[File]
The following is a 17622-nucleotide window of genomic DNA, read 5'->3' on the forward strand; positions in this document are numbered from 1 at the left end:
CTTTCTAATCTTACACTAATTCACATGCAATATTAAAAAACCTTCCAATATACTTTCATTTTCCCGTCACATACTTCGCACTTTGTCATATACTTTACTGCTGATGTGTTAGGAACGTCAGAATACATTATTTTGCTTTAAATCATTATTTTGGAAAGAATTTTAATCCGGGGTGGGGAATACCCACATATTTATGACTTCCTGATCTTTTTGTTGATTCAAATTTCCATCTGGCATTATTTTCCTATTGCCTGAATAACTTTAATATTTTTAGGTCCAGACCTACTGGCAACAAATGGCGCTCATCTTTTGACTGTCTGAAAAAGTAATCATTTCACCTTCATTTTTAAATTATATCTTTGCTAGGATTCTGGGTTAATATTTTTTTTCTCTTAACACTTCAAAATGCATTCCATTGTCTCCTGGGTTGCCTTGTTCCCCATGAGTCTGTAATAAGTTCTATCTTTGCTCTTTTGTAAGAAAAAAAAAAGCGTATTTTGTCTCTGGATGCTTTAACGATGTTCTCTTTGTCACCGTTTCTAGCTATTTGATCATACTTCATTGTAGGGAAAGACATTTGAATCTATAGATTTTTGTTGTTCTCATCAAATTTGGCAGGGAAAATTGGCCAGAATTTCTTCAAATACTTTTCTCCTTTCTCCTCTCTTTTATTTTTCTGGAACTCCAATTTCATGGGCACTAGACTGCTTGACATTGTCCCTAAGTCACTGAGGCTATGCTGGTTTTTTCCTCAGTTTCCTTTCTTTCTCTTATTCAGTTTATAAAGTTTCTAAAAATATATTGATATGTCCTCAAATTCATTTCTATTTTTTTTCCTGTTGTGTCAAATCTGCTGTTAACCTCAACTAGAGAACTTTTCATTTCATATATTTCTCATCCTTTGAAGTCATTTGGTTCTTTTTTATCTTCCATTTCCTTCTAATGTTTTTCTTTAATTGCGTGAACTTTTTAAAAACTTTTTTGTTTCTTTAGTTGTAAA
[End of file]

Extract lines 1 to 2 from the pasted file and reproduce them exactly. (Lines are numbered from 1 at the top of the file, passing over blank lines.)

The following is a 17622-nucleotide window of genomic DNA, read 5'->3' on the forward strand; positions in this document are numbered from 1 at the left end:
CTTTCTAATCTTACACTAATTCACATGCAATATTAAAAAACCTTCCAATATACTTTCATTTTCCCGTCACATACTTCGCACTTTGTCATATACTTTACTGCTGATGTGTTAGGAACGTCAGAATACATTATTTTGCTTTAAATCATTATTTTGGAAAGAATTTTAATCCGGGGTGGGGAATACCCACATATTTATGACTTCCTGATCTTTTTGTTGATTCAAATTTCCATCTGGCATTATTTTCCTATTGCCTGAATAACTTTAATATTTTTAGGTCCAGACCTACTGGCAACAAATGGCGCTCATCTTTTGACTGTCTGAAAAAGTAATCATTTCACCTTCATTTTTAAATTATATCTTTGCTAGGATTCTGGGTTAATATTTTTTTTCTCTTAACACTTCAAAATGCATTCCATTGTCTCCTGGGTTGCCTTGTTCCCCATGAGTCTGTAATAAGTTCTATCTTTGCTCTTTTGTAAGAAAAAAAAAAGCGTATTTTGTCTCTGGATGCTTTAACGATGTTCTCTTTGTCACCGTTTCTAGCTATTTGATCATACTTCATTGTAGGGAAAGACATTTGAATCTATAGATTTTTGTTGTTCTCATCAAATTTGGCAGGGAAAATTGGCCAGAATTTCTTCAAATACTTTTCTCCTTTCTCCTCTCTTTTATTTTTCTGGAACTCCAATTTCATGGGCACTAGACTGCTTGACATTGTCCCTAAGTCACTGAGGCTATGCTGGTTTTTTCCTCAGTTTCCTTTCTTTCTCTTATTCAGTTTATAAAGTTTCTAAAAATATATTGATATGTCCTCAAATTCATTTCTATTTTTTTTCCTGTTGTGTCAAATCTGCTGTTAACCTCAACTAGAGAACTTTTCATTTCATATATTTCTCATCCTTTGAAGTCATTTGGTTCTTTTTTATCTTCCATTTCCTTCTAATGTTTTTCTTTAATTGCGTGAACTTTTTAAAAACTTTTTTGTTTCTTTAGTTGTAAA